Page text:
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Does anyone know of a way to [effectively] have a user or group in one forest acquire the privileges of the Domain Admin group in another forest?

The obvious approach of adding Domain Admins@OneForest into Domain Admins@OtherForest isn't an option, because the Domain Admins group is a Global group (and thus, can't have members from other forests, due to the scope of Global groups).

You can add the Domain Admins@OneForest into a domain-local group in OtherForest, but then you can't add a domain-local group as a member of a Global (or Universal) group, which seems to result in something of dead-end using this approach to the problem.

I came across something of a partial workaround (that having typed out, I'll put as an answer to unclutter the question), the problem being that it provides Administrative rights on domain computers, but not the domain itself - for example, it doesn't allow the cross-forest account to edit GPOs.

The other approach I've considered, and had basically no luck in researching is to replicate/clone/duplicate the Domain Admins group (but as a domain-local group, so it can accept members from another domain), but I can't seem to locate a resource on what permissions this cloned group would need, and to what resources. Seeing as how it's not a trivial task to determine what permissions a given Active Directory group has, I was hoping there would be some Microsoft documentation on what permissions the built in and default groups have, but all I can find is the descriptions of their permissions, which do me no good in trying to configure another group to match.

Long question short, does anyone know how to apply domain admin privileges in one forest to an account from another forest?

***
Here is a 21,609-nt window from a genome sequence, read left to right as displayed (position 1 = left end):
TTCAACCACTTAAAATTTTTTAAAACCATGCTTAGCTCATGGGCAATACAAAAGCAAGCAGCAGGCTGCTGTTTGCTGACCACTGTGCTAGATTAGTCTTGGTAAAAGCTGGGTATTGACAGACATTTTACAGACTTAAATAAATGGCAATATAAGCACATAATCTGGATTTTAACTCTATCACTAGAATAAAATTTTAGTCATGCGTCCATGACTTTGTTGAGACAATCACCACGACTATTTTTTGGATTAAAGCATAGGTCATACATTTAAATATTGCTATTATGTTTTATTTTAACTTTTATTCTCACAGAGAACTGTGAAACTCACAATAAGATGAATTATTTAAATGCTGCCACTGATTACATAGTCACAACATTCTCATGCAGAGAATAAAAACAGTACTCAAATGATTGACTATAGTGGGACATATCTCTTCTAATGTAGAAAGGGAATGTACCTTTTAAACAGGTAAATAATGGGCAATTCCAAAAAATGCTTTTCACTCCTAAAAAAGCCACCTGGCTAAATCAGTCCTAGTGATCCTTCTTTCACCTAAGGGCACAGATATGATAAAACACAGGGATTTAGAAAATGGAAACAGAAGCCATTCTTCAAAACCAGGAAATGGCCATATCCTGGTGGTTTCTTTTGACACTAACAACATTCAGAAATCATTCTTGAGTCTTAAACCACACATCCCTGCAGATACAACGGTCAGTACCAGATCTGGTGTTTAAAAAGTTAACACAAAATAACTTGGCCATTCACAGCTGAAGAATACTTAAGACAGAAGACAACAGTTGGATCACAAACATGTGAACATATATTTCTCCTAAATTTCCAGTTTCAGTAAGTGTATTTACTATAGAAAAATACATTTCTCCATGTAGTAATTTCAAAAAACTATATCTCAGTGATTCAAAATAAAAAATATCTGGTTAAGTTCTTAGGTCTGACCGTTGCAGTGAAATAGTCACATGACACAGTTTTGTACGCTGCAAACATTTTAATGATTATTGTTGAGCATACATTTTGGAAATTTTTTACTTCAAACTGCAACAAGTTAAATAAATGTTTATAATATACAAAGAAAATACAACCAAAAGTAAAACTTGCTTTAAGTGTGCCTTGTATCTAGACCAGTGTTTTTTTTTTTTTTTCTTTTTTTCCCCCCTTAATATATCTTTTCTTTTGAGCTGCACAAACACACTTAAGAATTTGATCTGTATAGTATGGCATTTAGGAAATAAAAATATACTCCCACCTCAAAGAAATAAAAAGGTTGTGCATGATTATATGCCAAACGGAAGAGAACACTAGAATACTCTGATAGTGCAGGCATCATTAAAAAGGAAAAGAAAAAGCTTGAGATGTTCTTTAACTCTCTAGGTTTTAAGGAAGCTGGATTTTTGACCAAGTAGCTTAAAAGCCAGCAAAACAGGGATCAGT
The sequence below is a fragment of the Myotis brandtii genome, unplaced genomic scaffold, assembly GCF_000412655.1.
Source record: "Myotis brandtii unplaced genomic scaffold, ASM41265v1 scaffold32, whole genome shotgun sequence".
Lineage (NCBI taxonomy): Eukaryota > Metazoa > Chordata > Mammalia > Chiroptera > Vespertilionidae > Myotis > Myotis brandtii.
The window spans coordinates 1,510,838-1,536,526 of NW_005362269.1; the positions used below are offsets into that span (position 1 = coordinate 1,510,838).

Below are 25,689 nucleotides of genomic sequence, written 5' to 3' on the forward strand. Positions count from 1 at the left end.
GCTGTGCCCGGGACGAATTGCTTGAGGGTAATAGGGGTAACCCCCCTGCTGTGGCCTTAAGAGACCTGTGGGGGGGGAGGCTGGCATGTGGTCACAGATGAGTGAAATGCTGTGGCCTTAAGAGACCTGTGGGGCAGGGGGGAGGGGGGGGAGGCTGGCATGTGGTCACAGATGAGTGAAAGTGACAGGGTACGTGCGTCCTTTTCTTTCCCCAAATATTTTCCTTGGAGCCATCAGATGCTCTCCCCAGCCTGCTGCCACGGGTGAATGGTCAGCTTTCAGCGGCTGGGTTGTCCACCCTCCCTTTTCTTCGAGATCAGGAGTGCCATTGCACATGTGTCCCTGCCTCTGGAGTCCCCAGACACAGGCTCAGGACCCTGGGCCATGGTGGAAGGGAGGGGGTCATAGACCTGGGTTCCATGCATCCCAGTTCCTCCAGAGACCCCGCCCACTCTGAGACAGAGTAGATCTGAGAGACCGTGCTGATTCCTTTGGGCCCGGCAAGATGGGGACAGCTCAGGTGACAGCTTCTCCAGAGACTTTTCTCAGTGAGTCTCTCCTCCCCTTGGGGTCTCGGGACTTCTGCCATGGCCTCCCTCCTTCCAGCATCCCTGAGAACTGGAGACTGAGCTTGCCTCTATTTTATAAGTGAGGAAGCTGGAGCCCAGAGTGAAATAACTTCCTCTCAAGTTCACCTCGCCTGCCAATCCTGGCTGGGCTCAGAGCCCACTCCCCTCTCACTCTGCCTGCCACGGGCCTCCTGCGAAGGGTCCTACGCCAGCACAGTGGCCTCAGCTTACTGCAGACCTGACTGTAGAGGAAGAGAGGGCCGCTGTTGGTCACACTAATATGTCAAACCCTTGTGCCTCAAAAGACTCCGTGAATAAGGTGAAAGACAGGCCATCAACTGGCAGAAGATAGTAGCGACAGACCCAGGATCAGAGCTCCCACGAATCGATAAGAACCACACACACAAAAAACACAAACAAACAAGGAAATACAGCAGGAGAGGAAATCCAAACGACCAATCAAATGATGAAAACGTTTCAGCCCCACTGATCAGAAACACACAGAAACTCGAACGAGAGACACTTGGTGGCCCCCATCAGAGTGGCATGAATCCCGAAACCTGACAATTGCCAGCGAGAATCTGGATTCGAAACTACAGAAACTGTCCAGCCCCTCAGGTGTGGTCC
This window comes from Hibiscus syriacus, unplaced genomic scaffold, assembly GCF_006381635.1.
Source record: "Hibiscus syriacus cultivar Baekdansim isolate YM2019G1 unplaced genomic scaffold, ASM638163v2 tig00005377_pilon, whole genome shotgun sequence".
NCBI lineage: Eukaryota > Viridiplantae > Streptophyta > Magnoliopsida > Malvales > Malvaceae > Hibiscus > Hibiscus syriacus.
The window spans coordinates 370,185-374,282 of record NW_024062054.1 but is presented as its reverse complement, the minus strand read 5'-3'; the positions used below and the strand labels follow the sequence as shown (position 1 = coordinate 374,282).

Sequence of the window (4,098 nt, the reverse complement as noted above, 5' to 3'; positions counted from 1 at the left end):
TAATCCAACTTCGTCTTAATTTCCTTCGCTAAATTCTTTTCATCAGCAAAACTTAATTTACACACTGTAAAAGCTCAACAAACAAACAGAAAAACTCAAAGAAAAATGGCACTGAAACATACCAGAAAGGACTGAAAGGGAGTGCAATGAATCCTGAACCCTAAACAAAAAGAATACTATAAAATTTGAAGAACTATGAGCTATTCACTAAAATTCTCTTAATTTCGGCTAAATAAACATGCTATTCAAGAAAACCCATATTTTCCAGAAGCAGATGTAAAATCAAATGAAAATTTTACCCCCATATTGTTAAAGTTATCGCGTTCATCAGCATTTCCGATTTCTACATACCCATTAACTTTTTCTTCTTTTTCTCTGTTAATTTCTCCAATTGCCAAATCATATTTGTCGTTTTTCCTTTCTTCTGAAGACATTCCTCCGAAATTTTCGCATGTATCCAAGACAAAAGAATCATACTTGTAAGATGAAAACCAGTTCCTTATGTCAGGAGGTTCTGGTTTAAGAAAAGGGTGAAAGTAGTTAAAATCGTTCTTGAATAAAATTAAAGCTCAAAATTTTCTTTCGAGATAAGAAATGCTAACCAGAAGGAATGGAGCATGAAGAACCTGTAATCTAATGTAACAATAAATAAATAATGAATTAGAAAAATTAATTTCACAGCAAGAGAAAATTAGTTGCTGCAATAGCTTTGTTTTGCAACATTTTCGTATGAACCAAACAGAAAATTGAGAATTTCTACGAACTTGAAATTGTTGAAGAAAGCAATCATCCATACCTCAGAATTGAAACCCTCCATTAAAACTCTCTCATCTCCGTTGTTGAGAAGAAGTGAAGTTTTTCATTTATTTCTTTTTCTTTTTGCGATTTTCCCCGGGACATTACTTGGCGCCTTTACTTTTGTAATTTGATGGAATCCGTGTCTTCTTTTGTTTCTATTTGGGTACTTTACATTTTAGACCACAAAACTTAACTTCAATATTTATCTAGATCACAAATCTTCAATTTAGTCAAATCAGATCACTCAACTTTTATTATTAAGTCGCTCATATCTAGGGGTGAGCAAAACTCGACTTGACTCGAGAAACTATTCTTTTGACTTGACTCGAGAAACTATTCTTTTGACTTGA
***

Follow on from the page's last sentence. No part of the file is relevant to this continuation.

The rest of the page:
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What I've discovered, that I'm hoping someone else can beat (by having these rights applies to existing objects) is:

  1. Establish proper DNS communication between the two forests.
    • In my case, this required a DNS delegation zone and properly configured conditional forwarders.
  2. Create a two-way, forest trust with forest-wide authentication.
  3. Add the Domain Admins@OneForest group to the Builtin\Adminstrators@OtherForest group.
    • This effectively grants user-level privileges on OtherForest domain computers, and administrative privileges on the domain controllers for OtherForest.
  4. Create a domain-local group in OtherForest and add the Domain Admins@OneForest group to it as members.
  5. Create a GPO/GPP to add the group created in step 4 to the local administrators group on all your domain computers.
    • Image of the above GPP
  • So, it turns out I'm retarded. This is the way to create cross-forest Domain Admins, but permissions aren't "retroactive" - so many of the default objects in my forest didn't allow this groups full control, but new ones do. Live and learn. – HopelessN00b May 24 '14 at 1:24
  • STEP 4 cannot be done as in the process of adding the ONEFOREST group the AD only sees the OTHERFOREST Domain. – JukEboX Jan 16 '18 at 16:07

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